Vermont Uses Justice Reinvestment Initiative to Improve Responses to Domestic Violence

September 27, 2022

An average of 50 percent of all homicides are the result of interpersonal or domestic violence in Vermont each year. In 2019, the Vermont Network Against Domestic and Sexual Violence (Vermont Network) reported that its 16 member organizations answered 18,921 hotline calls and helped 8,760 individuals, predominantly with issues of domestic violence and sexual assault. And while the state has made a concerted effort to support victims, protect communities, and emphasize accountability in cases of domestic violence for decades, these challenges continue to persist.

Concerned by these ongoing trends, Vermont leaders began using a bipartisan, interbranch Justice Reinvestment Initiative (JRI) approach in 2020 to assess and improve the state’s responses to domestic violence. Vermont received a competitive grant from the U.S. Department of Justice’s Office of Justice Programs, Bureau of Justice Assistance (BJA) to support this effort. The JRI approach involves comprehensive analysis of available data in addition to focus groups and interviews with key stakeholders led by The Council of State Governments (CSG) Justice Center with guidance from the Vermont Department of Public Safety, the Vermont Network, and other state agencies.

The goal of the state’s JRI effort is to explore differences in domestic violence prevalence, service engagement, accessibility, and outcomes to underscore the vast range of victim and survivor identities and experiences across the state. Vermont leaders also seek to develop more effective and timely intervention strategies with people who commit harm in their relationships, including people who also have substance use disorders.

An Executive Working Group composed of Vermont leaders whose work directly connects with domestic violence will oversee the JRI effort with the assistance of the CSG Justice Center. The CSG Justice Center will present findings and data-driven policy recommendations to the Executive Working Group in fall 2022. Recommendations approved by the group will then be presented to the legislature.

 

This project was supported by Grant No. 2020-ZB-BX-0019 awarded by the Bureau of Justice Assistance. The Bureau of Justice Assistance is a component of the Department of Justice’s Office of Justice Programs, which also includes the Bureau of Justice Statistics, the National Institute of Justice, the Office of Juvenile Justice and Delinquency Prevention, the Office for Victims of Crime, and the SMART Office. Points of view or opinions in this document are those of the author and do not necessarily represent the official position or policies of the U.S. Department of Justice.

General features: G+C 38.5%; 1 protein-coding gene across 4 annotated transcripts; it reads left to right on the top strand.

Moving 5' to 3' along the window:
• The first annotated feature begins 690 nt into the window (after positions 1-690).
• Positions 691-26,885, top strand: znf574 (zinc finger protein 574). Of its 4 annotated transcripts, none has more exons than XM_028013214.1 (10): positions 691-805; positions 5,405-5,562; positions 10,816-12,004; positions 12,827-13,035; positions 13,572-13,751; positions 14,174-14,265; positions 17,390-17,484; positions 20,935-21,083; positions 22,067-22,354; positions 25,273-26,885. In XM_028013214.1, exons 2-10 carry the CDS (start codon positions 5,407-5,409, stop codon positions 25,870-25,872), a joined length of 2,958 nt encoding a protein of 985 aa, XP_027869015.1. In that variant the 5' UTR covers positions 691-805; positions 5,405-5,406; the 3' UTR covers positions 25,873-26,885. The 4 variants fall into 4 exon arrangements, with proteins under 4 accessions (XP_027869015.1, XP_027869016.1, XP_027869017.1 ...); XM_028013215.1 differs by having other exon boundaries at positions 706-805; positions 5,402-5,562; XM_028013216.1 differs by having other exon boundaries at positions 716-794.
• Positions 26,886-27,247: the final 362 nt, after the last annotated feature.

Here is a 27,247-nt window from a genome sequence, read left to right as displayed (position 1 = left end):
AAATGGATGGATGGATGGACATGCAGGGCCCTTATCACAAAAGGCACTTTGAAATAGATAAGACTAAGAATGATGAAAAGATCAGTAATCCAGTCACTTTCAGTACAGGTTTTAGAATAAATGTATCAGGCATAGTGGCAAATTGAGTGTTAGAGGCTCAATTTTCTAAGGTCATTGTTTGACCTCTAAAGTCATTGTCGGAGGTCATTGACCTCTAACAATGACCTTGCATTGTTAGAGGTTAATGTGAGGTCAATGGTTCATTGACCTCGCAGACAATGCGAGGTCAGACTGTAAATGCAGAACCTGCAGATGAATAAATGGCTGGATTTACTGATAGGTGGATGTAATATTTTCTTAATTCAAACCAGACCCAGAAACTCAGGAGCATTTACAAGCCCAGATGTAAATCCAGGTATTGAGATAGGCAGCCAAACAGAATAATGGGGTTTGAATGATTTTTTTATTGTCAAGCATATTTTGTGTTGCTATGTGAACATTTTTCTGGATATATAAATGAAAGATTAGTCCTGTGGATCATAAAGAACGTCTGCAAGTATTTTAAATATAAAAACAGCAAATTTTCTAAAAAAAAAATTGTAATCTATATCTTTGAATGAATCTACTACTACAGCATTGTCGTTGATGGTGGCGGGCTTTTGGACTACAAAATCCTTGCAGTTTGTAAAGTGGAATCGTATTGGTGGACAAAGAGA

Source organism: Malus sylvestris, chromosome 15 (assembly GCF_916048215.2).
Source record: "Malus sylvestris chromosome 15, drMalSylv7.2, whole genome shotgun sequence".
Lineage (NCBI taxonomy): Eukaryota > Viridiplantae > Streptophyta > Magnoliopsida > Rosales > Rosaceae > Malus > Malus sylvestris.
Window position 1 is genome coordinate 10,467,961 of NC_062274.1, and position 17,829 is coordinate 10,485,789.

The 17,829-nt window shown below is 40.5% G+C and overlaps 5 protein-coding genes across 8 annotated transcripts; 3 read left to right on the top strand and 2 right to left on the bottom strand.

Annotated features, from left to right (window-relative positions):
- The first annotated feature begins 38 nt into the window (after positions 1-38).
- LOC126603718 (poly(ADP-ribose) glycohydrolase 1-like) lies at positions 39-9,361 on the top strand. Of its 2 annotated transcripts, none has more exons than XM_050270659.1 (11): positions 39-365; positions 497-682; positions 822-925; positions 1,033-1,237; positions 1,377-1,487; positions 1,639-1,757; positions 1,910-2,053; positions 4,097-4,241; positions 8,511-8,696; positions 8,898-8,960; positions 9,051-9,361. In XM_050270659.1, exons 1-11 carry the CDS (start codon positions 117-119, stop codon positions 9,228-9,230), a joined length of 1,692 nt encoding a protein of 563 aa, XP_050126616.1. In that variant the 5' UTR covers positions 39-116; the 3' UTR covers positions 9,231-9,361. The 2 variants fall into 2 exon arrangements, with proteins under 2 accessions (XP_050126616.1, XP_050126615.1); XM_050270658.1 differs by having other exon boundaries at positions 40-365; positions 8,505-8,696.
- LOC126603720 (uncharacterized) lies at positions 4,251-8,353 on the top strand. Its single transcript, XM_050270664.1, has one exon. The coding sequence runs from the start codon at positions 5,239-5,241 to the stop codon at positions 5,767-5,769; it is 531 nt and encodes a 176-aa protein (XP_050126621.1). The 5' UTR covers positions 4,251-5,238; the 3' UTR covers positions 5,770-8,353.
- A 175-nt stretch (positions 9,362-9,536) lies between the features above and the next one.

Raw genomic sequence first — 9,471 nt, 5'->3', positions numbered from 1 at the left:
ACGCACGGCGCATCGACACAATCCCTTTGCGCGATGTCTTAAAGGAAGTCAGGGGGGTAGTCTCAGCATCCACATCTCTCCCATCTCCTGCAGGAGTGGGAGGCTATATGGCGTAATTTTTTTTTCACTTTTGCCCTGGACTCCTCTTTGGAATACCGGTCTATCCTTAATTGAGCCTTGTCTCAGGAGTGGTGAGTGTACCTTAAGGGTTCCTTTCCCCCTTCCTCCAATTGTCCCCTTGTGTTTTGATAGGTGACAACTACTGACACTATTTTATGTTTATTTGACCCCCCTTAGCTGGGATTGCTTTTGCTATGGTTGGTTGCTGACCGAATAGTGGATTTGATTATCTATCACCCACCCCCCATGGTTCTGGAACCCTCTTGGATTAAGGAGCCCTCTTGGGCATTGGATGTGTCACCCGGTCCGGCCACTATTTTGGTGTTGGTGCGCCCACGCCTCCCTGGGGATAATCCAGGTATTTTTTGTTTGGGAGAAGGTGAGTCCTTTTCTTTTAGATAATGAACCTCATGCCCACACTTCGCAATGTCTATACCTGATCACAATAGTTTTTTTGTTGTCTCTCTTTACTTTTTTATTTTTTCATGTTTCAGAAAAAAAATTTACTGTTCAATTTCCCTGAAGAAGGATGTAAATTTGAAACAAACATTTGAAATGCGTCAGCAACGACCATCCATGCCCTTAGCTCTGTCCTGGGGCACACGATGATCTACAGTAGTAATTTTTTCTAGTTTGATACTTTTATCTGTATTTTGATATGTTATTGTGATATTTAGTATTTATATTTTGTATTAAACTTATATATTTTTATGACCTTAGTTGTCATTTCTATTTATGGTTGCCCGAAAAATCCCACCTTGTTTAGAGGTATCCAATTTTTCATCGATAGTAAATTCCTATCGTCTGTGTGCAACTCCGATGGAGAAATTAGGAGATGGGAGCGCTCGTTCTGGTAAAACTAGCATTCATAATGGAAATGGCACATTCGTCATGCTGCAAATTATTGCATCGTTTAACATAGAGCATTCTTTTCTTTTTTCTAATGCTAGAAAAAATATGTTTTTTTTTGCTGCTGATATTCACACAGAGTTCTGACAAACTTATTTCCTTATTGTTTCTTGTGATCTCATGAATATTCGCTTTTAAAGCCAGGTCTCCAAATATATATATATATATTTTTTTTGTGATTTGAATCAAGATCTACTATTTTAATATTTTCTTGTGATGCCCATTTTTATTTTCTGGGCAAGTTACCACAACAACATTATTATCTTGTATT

About the author


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Brenna Callahan
Senior Media Relations Manager, Communications and External Affairs
Brenna Callahan drives strategic media relations and public affairs to advance organization-wide initiatives. Prior to joining the CSG Justice Center, Brenna managed national communications for a civic engagement nonprofit. She previously developed and managed a communications and economic equity policy
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portfolio for Mayor Marty Walsh’s Office of Women’s Advancement at the City of Boston. Brenna also worked in both development and operations roles at the Boys & Girls Clubs of Boston, where she managed agency-wide programming. Brenna earned a BA in English from Boston College and an MPA at Suffolk University.
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    Carly Murray
    Senior Policy Analyst, State Initiatives
    Carly Murray supports ongoing work in multiple states to serve survivors of crime by engaging with diverse stakeholders and providing technical assistance. Previously, Carly worked as a case manager with Chicago Torture Justice Center, where she supported survivors of police
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    violence. Her research focuses on women’s and families’ experiences and needs related to trauma, criminalization, and access to social services. Carly started her career as a case manager for survivors of intimate partner violence and sexual assault. She holds a BA in psychology and French from the University of Wisconsin-Eau Claire and an MA in social work, social policy, and social administration from the University of Chicago School of Social Service Administration.
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